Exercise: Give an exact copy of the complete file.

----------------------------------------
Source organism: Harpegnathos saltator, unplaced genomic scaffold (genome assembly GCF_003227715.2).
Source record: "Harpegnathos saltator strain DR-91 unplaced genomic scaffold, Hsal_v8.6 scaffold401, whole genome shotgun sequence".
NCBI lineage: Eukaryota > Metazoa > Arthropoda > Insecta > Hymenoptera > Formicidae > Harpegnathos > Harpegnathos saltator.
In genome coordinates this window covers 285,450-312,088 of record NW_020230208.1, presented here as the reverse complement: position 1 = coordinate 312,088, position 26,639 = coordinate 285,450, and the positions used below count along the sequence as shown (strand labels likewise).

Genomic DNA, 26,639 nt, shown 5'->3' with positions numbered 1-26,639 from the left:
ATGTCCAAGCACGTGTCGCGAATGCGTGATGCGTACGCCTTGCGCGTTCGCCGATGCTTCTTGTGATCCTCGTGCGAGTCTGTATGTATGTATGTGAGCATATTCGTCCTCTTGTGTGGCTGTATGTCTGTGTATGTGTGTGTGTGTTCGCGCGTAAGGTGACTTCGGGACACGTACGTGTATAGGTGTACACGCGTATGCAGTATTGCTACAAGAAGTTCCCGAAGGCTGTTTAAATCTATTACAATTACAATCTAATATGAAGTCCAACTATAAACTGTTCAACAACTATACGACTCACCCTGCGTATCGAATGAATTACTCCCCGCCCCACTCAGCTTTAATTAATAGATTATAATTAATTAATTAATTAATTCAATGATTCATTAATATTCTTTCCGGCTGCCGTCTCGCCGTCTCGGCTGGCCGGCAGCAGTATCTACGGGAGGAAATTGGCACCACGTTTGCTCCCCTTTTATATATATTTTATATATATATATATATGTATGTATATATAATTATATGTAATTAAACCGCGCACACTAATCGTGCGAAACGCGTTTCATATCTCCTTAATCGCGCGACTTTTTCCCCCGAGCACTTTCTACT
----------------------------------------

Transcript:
Source organism: Harpegnathos saltator, unplaced genomic scaffold (genome assembly GCF_003227715.2).
Source record: "Harpegnathos saltator strain DR-91 unplaced genomic scaffold, Hsal_v8.6 scaffold401, whole genome shotgun sequence".
NCBI lineage: Eukaryota > Metazoa > Arthropoda > Insecta > Hymenoptera > Formicidae > Harpegnathos > Harpegnathos saltator.
In genome coordinates this window covers 285,450-312,088 of record NW_020230208.1, presented here as the reverse complement: position 1 = coordinate 312,088, position 26,639 = coordinate 285,450, and the positions used below count along the sequence as shown (strand labels likewise).

Genomic DNA, 26,639 nt, shown 5'->3' with positions numbered 1-26,639 from the left:
ATGTCCAAGCACGTGTCGCGAATGCGTGATGCGTACGCCTTGCGCGTTCGCCGATGCTTCTTGTGATCCTCGTGCGAGTCTGTATGTATGTATGTGAGCATATTCGTCCTCTTGTGTGGCTGTATGTCTGTGTATGTGTGTGTGTGTTCGCGCGTAAGGTGACTTCGGGACACGTACGTGTATAGGTGTACACGCGTATGCAGTATTGCTACAAGAAGTTCCCGAAGGCTGTTTAAATCTATTACAATTACAATCTAATATGAAGTCCAACTATAAACTGTTCAACAACTATACGACTCACCCTGCGTATCGAATGAATTACTCCCCGCCCCACTCAGCTTTAATTAATAGATTATAATTAATTAATTAATTAATTCAATGATTCATTAATATTCTTTCCGGCTGCCGTCTCGCCGTCTCGGCTGGCCGGCAGCAGTATCTACGGGAGGAAATTGGCACCACGTTTGCTCCCCTTTTATATATATTTTATATATATATATATATGTATGTATATATAATTATATGTAATTAAACCGCGCACACTAATCGTGCGAAACGCGTTTCATATCTCCTTAATCGCGCGACTTTTTCCCCCGAGCACTTTCTACT